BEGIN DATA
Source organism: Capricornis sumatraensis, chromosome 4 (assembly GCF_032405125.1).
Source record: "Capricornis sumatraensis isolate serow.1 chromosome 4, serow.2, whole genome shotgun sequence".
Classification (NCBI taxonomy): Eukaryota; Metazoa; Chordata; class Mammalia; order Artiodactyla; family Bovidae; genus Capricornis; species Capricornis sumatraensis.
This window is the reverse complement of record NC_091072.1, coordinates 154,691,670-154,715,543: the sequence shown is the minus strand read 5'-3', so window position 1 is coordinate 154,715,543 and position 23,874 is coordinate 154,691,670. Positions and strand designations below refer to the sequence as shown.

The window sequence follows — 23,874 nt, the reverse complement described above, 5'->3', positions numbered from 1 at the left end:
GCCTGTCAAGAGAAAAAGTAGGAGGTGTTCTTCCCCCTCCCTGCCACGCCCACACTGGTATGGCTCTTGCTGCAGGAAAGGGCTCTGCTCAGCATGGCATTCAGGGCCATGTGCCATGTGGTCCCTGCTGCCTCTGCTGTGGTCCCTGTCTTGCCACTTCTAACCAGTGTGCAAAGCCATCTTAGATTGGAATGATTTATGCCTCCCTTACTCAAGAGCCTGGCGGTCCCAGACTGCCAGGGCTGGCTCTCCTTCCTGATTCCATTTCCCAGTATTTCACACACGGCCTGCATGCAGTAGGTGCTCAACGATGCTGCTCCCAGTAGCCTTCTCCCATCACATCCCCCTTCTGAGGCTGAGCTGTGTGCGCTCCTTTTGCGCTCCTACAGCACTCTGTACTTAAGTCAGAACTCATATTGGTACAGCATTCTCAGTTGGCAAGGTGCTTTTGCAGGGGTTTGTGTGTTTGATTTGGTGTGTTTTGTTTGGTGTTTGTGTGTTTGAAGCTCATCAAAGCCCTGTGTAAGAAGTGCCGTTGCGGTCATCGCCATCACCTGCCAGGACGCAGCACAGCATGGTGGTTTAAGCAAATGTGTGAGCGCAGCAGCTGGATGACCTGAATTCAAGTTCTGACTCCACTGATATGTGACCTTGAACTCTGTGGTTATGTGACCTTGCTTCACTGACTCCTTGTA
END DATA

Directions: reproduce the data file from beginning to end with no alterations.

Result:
Source organism: Capricornis sumatraensis, chromosome 4 (assembly GCF_032405125.1).
Source record: "Capricornis sumatraensis isolate serow.1 chromosome 4, serow.2, whole genome shotgun sequence".
Classification (NCBI taxonomy): Eukaryota; Metazoa; Chordata; class Mammalia; order Artiodactyla; family Bovidae; genus Capricornis; species Capricornis sumatraensis.
This window is the reverse complement of record NC_091072.1, coordinates 154,691,670-154,715,543: the sequence shown is the minus strand read 5'-3', so window position 1 is coordinate 154,715,543 and position 23,874 is coordinate 154,691,670. Positions and strand designations below refer to the sequence as shown.

The window sequence follows — 23,874 nt, the reverse complement described above, 5'->3', positions numbered from 1 at the left end:
GCCTGTCAAGAGAAAAAGTAGGAGGTGTTCTTCCCCCTCCCTGCCACGCCCACACTGGTATGGCTCTTGCTGCAGGAAAGGGCTCTGCTCAGCATGGCATTCAGGGCCATGTGCCATGTGGTCCCTGCTGCCTCTGCTGTGGTCCCTGTCTTGCCACTTCTAACCAGTGTGCAAAGCCATCTTAGATTGGAATGATTTATGCCTCCCTTACTCAAGAGCCTGGCGGTCCCAGACTGCCAGGGCTGGCTCTCCTTCCTGATTCCATTTCCCAGTATTTCACACACGGCCTGCATGCAGTAGGTGCTCAACGATGCTGCTCCCAGTAGCCTTCTCCCATCACATCCCCCTTCTGAGGCTGAGCTGTGTGCGCTCCTTTTGCGCTCCTACAGCACTCTGTACTTAAGTCAGAACTCATATTGGTACAGCATTCTCAGTTGGCAAGGTGCTTTTGCAGGGGTTTGTGTGTTTGATTTGGTGTGTTTTGTTTGGTGTTTGTGTGTTTGAAGCTCATCAAAGCCCTGTGTAAGAAGTGCCGTTGCGGTCATCGCCATCACCTGCCAGGACGCAGCACAGCATGGTGGTTTAAGCAAATGTGTGAGCGCAGCAGCTGGATGACCTGAATTCAAGTTCTGACTCCACTGATATGTGACCTTGAACTCTGTGGTTATGTGACCTTGCTTCACTGACTCCTTGTA